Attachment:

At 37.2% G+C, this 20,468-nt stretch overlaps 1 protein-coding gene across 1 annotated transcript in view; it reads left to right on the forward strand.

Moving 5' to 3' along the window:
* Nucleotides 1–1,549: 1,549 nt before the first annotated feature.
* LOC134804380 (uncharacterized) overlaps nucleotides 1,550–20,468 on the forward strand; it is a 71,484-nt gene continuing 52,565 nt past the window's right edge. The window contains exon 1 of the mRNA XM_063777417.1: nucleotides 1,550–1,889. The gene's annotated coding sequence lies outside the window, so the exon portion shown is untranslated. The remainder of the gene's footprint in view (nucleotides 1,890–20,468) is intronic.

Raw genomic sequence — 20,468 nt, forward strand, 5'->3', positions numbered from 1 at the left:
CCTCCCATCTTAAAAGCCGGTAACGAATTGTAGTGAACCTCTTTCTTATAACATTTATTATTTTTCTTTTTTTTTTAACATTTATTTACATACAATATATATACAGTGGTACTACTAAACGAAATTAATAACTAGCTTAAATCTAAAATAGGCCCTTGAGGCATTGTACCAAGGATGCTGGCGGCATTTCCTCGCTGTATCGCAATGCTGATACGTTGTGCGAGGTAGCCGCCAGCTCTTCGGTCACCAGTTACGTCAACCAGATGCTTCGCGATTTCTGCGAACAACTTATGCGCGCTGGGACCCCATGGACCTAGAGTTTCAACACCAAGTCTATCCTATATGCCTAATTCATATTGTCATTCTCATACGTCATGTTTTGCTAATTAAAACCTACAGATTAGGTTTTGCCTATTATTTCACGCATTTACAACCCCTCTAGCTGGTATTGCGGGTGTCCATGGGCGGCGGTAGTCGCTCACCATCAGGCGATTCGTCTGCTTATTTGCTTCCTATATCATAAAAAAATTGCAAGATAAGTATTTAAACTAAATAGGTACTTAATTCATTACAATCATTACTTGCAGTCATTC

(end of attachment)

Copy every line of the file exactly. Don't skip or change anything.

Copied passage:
At 37.2% G+C, this 20,468-nt stretch overlaps 1 protein-coding gene across 1 annotated transcript in view; it reads left to right on the forward strand.

Moving 5' to 3' along the window:
* Nucleotides 1–1,549: 1,549 nt before the first annotated feature.
* LOC134804380 (uncharacterized) overlaps nucleotides 1,550–20,468 on the forward strand; it is a 71,484-nt gene continuing 52,565 nt past the window's right edge. The window contains exon 1 of the mRNA XM_063777417.1: nucleotides 1,550–1,889. The gene's annotated coding sequence lies outside the window, so the exon portion shown is untranslated. The remainder of the gene's footprint in view (nucleotides 1,890–20,468) is intronic.

Raw genomic sequence — 20,468 nt, forward strand, 5'->3', positions numbered from 1 at the left:
CCTCCCATCTTAAAAGCCGGTAACGAATTGTAGTGAACCTCTTTCTTATAACATTTATTATTTTTCTTTTTTTTTTAACATTTATTTACATACAATATATATACAGTGGTACTACTAAACGAAATTAATAACTAGCTTAAATCTAAAATAGGCCCTTGAGGCATTGTACCAAGGATGCTGGCGGCATTTCCTCGCTGTATCGCAATGCTGATACGTTGTGCGAGGTAGCCGCCAGCTCTTCGGTCACCAGTTACGTCAACCAGATGCTTCGCGATTTCTGCGAACAACTTATGCGCGCTGGGACCCCATGGACCTAGAGTTTCAACACCAAGTCTATCCTATATGCCTAATTCATATTGTCATTCTCATACGTCATGTTTTGCTAATTAAAACCTACAGATTAGGTTTTGCCTATTATTTCACGCATTTACAACCCCTCTAGCTGGTATTGCGGGTGTCCATGGGCGGCGGTAGTCGCTCACCATCAGGCGATTCGTCTGCTTATTTGCTTCCTATATCATAAAAAAATTGCAAGATAAGTATTTAAACTAAATAGGTACTTAATTCATTACAATCATTACTTGCAGTCATTC